Loaded with trivia some of which is interesting, much of which is not. The stories about the elements covered could easily have been told in a more interesting way that was less disjointed. There was just enough interesting material to keep you going, but not enough to make me want to read another book by this author.
  • (3/5)
    This wasn't quite as engaging to me as the blurb and the reviews quoted on the cover suggests -- in fact, it started to feel rather meandering -- but it is quite an interesting read, covering both the scientific history of elements, how and when they were discovered, and the social histories, why they were used and for what. Some facts I didn't know; other parts I got impatient with: yes, yes, I know all that.

    Overall, worth a read if it sounds interesting to you, but be prepared to skip bits where he's telling you things you're not interested in/already know.
  • (3/5)
    An interesting, but not riveting, examination of the elements. Aldersey-Williams, gives historical and cultural context to many of the elements from the periodic table. It' a good book to pick up and read off and on. But I wouldn't have minded a little bit more scientific description of the elements, like a general glossary for natural state, common uses, and atomic number/symbol, or even just the periodic table as an endpaper would have been greatly appreciated.
  • (4/5)
    Undoubtedly more entertaining than I expected, Periodic Tales's exploration of elements extends beyond the laboratory, examining the discoveries's effects on history and culture.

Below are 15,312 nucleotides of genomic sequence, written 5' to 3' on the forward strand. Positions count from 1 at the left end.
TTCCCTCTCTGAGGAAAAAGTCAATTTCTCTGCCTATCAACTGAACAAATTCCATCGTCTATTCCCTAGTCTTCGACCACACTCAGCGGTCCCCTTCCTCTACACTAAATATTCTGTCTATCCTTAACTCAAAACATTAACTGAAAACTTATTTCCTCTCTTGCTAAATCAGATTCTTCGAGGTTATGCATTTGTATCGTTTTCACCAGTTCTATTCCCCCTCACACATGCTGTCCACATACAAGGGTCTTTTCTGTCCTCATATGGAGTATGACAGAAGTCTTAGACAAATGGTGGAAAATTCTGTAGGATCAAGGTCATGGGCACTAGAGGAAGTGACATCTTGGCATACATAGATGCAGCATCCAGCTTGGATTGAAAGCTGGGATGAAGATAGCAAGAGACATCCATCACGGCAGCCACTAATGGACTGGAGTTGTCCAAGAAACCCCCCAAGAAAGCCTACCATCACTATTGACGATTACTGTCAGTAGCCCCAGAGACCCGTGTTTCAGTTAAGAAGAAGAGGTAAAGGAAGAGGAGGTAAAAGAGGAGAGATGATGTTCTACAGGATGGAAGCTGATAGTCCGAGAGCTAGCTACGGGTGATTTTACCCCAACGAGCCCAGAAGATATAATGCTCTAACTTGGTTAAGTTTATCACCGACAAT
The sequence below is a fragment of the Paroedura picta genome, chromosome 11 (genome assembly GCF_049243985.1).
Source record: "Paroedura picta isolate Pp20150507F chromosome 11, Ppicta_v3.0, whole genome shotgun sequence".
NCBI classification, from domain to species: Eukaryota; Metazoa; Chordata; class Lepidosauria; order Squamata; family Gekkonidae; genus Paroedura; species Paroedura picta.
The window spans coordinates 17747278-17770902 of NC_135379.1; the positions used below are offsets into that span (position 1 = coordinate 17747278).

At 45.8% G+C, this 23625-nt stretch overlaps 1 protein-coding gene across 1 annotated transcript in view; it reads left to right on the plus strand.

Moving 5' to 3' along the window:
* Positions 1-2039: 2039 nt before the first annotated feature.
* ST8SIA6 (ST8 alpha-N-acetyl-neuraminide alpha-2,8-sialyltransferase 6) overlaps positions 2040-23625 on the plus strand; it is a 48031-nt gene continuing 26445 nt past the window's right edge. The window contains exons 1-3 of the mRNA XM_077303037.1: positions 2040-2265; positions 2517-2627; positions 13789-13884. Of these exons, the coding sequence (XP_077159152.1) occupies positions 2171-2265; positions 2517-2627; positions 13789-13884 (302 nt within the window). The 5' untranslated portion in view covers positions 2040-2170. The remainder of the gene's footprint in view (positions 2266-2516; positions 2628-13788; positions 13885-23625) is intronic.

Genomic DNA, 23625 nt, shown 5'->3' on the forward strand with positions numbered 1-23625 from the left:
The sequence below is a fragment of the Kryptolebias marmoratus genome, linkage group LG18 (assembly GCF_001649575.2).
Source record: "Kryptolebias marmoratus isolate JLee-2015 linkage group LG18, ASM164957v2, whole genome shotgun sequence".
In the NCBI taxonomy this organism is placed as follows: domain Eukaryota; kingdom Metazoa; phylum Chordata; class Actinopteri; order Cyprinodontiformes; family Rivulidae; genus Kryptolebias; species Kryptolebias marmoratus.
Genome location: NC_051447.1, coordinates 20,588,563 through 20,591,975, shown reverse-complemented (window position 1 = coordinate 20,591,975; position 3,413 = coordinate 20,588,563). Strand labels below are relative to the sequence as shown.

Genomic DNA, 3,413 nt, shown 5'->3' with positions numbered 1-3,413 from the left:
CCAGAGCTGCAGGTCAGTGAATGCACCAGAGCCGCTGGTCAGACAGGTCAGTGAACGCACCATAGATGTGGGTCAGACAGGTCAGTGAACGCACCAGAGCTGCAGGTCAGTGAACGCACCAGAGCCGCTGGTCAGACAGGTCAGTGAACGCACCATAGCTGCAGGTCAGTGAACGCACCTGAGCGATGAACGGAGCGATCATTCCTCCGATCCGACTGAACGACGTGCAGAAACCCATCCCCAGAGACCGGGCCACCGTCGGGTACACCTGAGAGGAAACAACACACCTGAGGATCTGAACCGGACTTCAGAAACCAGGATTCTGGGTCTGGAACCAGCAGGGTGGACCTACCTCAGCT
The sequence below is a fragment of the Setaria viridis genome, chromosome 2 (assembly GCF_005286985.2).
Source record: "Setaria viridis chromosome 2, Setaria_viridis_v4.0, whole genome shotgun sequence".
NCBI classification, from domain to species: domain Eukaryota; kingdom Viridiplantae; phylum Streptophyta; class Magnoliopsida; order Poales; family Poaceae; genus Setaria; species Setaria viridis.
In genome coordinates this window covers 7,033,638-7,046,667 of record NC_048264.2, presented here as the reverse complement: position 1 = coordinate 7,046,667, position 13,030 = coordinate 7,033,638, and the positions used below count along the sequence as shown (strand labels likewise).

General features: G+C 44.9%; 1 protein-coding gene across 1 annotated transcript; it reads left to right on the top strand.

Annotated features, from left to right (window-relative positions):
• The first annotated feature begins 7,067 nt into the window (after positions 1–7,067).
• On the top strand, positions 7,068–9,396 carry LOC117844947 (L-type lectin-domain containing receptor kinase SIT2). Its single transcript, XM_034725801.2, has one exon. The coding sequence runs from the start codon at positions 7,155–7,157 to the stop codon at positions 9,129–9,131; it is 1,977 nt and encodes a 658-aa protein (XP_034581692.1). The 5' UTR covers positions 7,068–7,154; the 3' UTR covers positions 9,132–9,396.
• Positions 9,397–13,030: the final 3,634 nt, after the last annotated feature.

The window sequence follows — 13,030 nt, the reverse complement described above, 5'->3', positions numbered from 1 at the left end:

• (2/5)
    Each chapter tells an independent story somewhat related with a chemical element. Some stories are fun and/or interesting, but it is a bit of a boring book. Something is missing, perhaps a story underlying the whole book, or at least parts of it.
  • (4/5)
    Very interesting trip through the elements, when and who discovered them, and their uses, some of which I would have never guessed at. The Swedish discovered a number of the elements all from one mine but very few of them took credit for their discoveries. Their names aren't even mentioned in Swedish science museums! Other scientists or chemists took credit as they published the findings before their respective organizations. Marie Curie is there as well as her daughter who was also a scientist. The Radium Girls are mentioned and the fact that early paints had arsenic in them. I thoroughly enjoyed this book
  • (4/5)
    For the budding element collector, this is a great read. For the layperson who thinks they're going to get a couple of fun stories about each of the elements, I would suggest looking somewhere else.

    I picked this up intrigued by its title and cover. Ever wondered what the rich history of each of the elements of the famous periodic table have in store? You will definitely find that here. I have a deeper understanding of how and why certain elements were named, the geographic clusters of where many elements were "discovered," the origins of the reputations of certain elements like arsenic, and so on. Why was silver considered so valuable, but not so much these days? Where can I get my hands on some plutonium? What is so incredible about the lovely liquid metal, mercury? It's a very fascinating read indeed.